/ Modified feb 25, 2015 9:22 a.m.

New Safety Methods Sprout in Fields After E.coli Outbreak

California spinach problem in 2006 led to measures now in effect there and in Southern Arizona.

Immigrants picking vegetables spot (PHOTO: AZPM)

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The deaths of three people and illness in 200 others because of an E.coli outbreak in California spinach in 2006 shook the fresh produce industry.

Since then, farmers in Arizona and California, the two states producing almost all of the nation's leafy greens, have worked to develop new approaches to food safety.

Evidence of the work is visible in a romaine lettuce field in Yuma, where 20 workers emerge from the field and take turns washing their hands.

Before the E.coli outbreak, hand washing wasn’t the norm, said Val Sierra, a food safety specialist for Amigo Farms.

"If they did wash their hands, a lot of people would just wet them, wouldn’t use soap, probably dry them on their clothes," Sierra said.

Today there are signs posted in English and Spanish explaining the step-by-step procedure for proper handwashing.

"And you have to follow each step correctly in order to go back into the field," he said. "If not, you’re not allowed."

In addition to this basic policy, Arizona and California came up with numerous joint strategies under the leafy greens food safety initiative, including testing and recording levels of potential contaminants in water and soil.

Participation in the program is voluntary. Once farmers are in, full compliance is enforced by state audits and with inputs from researchers who are keeping up with the latest in food safety science.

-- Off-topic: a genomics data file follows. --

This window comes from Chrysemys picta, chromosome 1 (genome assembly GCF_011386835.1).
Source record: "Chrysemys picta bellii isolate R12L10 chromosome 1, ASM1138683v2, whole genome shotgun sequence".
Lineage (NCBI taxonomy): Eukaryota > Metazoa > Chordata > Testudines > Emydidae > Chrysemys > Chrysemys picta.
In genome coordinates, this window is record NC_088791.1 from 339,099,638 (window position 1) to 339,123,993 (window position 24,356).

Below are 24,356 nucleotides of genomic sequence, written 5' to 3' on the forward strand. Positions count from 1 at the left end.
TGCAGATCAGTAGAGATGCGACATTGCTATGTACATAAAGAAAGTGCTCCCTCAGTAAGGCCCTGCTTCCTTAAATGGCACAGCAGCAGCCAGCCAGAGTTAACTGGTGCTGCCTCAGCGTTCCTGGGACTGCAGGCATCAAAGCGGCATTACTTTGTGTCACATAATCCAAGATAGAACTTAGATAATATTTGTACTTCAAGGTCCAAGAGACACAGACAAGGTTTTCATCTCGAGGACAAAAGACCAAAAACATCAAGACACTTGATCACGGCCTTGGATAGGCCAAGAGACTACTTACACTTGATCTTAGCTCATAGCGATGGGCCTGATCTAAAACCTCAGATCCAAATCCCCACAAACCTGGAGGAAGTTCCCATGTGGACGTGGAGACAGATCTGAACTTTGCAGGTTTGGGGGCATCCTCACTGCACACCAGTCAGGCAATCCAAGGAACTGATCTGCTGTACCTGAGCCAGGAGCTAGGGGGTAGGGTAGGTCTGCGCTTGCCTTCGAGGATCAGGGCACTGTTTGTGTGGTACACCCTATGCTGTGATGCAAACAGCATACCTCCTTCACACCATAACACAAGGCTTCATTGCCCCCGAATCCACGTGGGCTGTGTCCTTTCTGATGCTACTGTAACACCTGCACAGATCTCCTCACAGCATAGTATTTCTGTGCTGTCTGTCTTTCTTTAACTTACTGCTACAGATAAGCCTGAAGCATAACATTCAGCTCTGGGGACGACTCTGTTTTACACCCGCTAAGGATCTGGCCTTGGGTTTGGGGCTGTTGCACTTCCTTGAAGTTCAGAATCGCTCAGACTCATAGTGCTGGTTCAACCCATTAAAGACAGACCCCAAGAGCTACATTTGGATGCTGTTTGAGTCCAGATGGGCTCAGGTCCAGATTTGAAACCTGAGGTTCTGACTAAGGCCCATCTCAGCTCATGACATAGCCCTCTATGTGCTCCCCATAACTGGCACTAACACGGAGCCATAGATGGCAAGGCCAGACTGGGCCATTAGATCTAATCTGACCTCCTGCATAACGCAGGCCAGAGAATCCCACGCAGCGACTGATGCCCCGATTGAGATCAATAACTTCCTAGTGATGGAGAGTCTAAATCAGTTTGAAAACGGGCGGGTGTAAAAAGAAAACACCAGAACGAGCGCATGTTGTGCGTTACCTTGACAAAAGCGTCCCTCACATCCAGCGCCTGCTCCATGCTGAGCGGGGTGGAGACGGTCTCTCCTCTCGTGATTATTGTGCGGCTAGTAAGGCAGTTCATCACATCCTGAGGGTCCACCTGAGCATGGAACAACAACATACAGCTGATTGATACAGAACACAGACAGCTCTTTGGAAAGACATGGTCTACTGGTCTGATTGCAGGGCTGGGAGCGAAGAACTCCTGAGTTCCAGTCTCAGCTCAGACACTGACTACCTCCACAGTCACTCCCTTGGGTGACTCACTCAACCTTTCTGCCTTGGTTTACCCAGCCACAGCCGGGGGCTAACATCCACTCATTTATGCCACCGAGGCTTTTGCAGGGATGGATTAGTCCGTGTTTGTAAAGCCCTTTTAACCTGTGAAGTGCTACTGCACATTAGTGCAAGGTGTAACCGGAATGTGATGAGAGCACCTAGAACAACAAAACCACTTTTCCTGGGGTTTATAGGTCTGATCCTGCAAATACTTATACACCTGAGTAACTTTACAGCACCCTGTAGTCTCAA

Kurt Nolte, director of the University of Arizona's Yuma Agricultural Center, said the center was the first to discover that drip irrigation - as opposed to using a sprinkler system - reduces the risk of microbial contamination such as salmonella, E.coli and listeria.

That’s because this method wets the roots and keeps the leaves drier. But even with all the science in the world, Nolte said, one thing that can’t be controlled - "the environment these crops are being grown in."

Waste from wild and domestic animals passing over and through the fields is one of the most common environmental hazards, he said.

Despite that, Nolte said, the program is working. Since 2010, 3 billion servings of raw product have been grown in the Yuma area, without a single significant incidence of food-borne illness.

The federal government is paying attention to that apparent success as it prepares the first national rules on produce safety. But unlike the leafy green initiative, these rules will be compulsory and many small farmers are worried about just how much it will cost them.

Those growers include Larry Park, who has a 5-acre farm near Tucson where he grows lettuce, mixed greens, peppers and turnips.

"If it comes down to where it’s going to cost me too much to upgrade all the facilities to pass their inspections, for me to harvest one day and sell the next, then it won’t be worth it to me," Park said.

More than half of Arizona farms are small - nine acres or smaller acres. Still, they may be subject to the federal law.

Park said that frustrates him, because the E.coli outbreak in 2006 was a result of practices by corporate farms, not small farmers like him.

An official with the U.S. Food and Drug Administration said his agency will try to minimize the costs as much as possible, but heading off problems is necessary.

"It’s to the benefit of the entire produce industry and to consumers that folks are implementing practices that are aimed at preventing problems from occurring," said the FDA's Samir Assar.

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